Janet Jackson was a crucial part of my adolescence. Her songs followed the milestones of my growing up, and the things she sang about became the soundtrack to my life. I can remember climbing the diving board at a local pool one summer afternoon late in elementary school, the sound of someone’s radio drifting across the water, and me singing “Nasty Boys” under my breath. Or my first year in high school, having the house unexpectedly to myself one Saturday morning, bringing my radio into the living room, turning on “Black Cat” as high as it would go and screaming along. But I was never addicted to Janet in the way I became with other performers. Prince, uh, a certain boyband. I would sing along to the radio, seize the precious moments of MTV I was able to catch at friends’ houses to try to memorize the choreography, even emulate her fashion choices. I never bought all of the albums, though, and as the years passed she became for me more and more of an unexpected treasure: adored when found, but only discovered infrequently and mostly unintentionally.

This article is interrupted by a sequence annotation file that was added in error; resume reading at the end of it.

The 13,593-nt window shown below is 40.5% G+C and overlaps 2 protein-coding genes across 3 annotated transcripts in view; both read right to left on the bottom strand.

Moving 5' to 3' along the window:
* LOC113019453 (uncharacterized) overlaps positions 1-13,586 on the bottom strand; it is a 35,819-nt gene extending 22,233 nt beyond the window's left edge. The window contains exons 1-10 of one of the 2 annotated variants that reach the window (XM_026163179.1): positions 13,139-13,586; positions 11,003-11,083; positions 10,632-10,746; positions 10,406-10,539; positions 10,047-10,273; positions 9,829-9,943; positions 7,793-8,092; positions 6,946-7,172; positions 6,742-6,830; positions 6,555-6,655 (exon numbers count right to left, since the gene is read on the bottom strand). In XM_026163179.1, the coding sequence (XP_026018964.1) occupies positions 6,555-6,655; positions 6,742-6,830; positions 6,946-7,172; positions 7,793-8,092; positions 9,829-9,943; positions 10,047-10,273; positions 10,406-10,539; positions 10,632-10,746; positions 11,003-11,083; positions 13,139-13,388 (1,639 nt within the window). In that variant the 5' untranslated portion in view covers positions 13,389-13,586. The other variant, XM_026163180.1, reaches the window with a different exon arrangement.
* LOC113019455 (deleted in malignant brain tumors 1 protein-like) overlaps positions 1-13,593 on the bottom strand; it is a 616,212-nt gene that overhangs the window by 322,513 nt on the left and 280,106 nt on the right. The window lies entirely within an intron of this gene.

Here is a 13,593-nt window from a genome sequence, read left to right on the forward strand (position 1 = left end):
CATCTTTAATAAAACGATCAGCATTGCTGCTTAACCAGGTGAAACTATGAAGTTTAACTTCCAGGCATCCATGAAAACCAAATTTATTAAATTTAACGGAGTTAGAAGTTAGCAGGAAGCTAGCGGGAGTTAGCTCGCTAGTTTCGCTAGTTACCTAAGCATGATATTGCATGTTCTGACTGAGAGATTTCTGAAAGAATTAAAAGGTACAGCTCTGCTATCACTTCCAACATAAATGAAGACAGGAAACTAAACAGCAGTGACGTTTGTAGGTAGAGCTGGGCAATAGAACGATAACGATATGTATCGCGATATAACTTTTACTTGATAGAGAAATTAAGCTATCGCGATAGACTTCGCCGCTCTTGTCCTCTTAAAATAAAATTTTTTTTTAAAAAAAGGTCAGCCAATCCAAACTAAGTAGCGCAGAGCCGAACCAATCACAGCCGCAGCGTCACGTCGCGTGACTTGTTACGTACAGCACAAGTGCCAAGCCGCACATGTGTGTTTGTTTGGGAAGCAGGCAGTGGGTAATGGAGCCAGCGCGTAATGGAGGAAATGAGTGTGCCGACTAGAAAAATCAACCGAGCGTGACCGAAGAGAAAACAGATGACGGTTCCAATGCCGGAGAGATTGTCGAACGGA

As song after song emerged from the concert, however, an amazing thing occurred. I found that not only did I recognize with a profound thrill nearly all of the twenty-some songs she performed, but I could open up my mouth and miraculously let the words pour out. Until I heard the opening chords I had forgotten these songs existed, and yet without even thinking I knew exactly when to make a wish and clap three times in “Alright.”
And I wasn’t alone. All of Madison Square Garden was right there with me; standing on their seats, shaking their asses, and singing along. It’s a phenomenon you get familiar with, attending concerts, but it still sends a frisson of electricity through me to be experiencing the same excitement as 10,000 other people – who, unlike the teenie crowds at *cough* othershowsIhaveattended *cough* are not so busy screaming themselves hoarse over Justin’s hips that you can’t tell if they even know what he’s singing about.